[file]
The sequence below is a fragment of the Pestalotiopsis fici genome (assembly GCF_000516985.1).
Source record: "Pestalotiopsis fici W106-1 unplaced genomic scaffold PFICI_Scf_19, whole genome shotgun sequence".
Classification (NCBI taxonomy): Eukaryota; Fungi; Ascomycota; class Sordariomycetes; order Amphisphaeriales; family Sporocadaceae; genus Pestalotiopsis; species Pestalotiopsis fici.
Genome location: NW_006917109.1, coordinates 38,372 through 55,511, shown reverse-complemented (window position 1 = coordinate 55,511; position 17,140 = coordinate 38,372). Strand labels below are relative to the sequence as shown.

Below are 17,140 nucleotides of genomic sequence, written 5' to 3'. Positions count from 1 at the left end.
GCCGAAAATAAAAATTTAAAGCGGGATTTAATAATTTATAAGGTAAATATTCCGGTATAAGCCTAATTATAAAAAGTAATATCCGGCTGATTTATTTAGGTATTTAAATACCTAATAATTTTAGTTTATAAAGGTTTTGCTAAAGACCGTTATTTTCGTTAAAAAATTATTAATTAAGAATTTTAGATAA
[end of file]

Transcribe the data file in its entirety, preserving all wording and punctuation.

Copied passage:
The sequence below is a fragment of the Pestalotiopsis fici genome (assembly GCF_000516985.1).
Source record: "Pestalotiopsis fici W106-1 unplaced genomic scaffold PFICI_Scf_19, whole genome shotgun sequence".
Classification (NCBI taxonomy): Eukaryota; Fungi; Ascomycota; class Sordariomycetes; order Amphisphaeriales; family Sporocadaceae; genus Pestalotiopsis; species Pestalotiopsis fici.
Genome location: NW_006917109.1, coordinates 38,372 through 55,511, shown reverse-complemented (window position 1 = coordinate 55,511; position 17,140 = coordinate 38,372). Strand labels below are relative to the sequence as shown.

Below are 17,140 nucleotides of genomic sequence, written 5' to 3'. Positions count from 1 at the left end.
GCCGAAAATAAAAATTTAAAGCGGGATTTAATAATTTATAAGGTAAATATTCCGGTATAAGCCTAATTATAAAAAGTAATATCCGGCTGATTTATTTAGGTATTTAAATACCTAATAATTTTAGTTTATAAAGGTTTTGCTAAAGACCGTTATTTTCGTTAAAAAATTATTAATTAAGAATTTTAGATAA